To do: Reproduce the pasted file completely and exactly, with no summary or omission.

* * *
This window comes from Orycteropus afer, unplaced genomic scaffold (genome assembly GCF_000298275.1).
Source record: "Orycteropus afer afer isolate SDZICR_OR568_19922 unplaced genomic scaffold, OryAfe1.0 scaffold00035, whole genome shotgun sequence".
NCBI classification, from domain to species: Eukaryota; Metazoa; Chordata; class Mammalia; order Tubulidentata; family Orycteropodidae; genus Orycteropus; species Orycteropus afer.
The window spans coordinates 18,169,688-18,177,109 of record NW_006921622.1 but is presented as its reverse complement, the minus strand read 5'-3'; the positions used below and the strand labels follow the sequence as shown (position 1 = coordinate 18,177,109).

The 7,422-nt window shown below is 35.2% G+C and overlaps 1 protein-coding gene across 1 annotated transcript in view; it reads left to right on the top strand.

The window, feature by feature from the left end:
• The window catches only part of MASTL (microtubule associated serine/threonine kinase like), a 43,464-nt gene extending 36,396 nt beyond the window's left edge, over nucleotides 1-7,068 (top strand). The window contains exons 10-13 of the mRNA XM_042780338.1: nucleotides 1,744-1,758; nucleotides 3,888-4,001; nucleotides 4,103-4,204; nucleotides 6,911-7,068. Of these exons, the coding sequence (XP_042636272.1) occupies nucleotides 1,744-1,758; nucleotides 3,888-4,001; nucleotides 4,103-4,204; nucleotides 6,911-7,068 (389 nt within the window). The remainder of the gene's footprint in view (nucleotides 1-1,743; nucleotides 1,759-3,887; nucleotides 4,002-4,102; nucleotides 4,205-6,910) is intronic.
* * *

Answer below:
This window comes from Orycteropus afer, unplaced genomic scaffold (genome assembly GCF_000298275.1).
Source record: "Orycteropus afer afer isolate SDZICR_OR568_19922 unplaced genomic scaffold, OryAfe1.0 scaffold00035, whole genome shotgun sequence".
NCBI classification, from domain to species: Eukaryota; Metazoa; Chordata; class Mammalia; order Tubulidentata; family Orycteropodidae; genus Orycteropus; species Orycteropus afer.
The window spans coordinates 18,169,688-18,177,109 of record NW_006921622.1 but is presented as its reverse complement, the minus strand read 5'-3'; the positions used below and the strand labels follow the sequence as shown (position 1 = coordinate 18,177,109).

The 7,422-nt window shown below is 35.2% G+C and overlaps 1 protein-coding gene across 1 annotated transcript in view; it reads left to right on the top strand.

The window, feature by feature from the left end:
• The window catches only part of MASTL (microtubule associated serine/threonine kinase like), a 43,464-nt gene extending 36,396 nt beyond the window's left edge, over nucleotides 1-7,068 (top strand). The window contains exons 10-13 of the mRNA XM_042780338.1: nucleotides 1,744-1,758; nucleotides 3,888-4,001; nucleotides 4,103-4,204; nucleotides 6,911-7,068. Of these exons, the coding sequence (XP_042636272.1) occupies nucleotides 1,744-1,758; nucleotides 3,888-4,001; nucleotides 4,103-4,204; nucleotides 6,911-7,068 (389 nt within the window). The remainder of the gene's footprint in view (nucleotides 1-1,743; nucleotides 1,759-3,887; nucleotides 4,002-4,102; nucleotides 4,205-6,910) is intronic.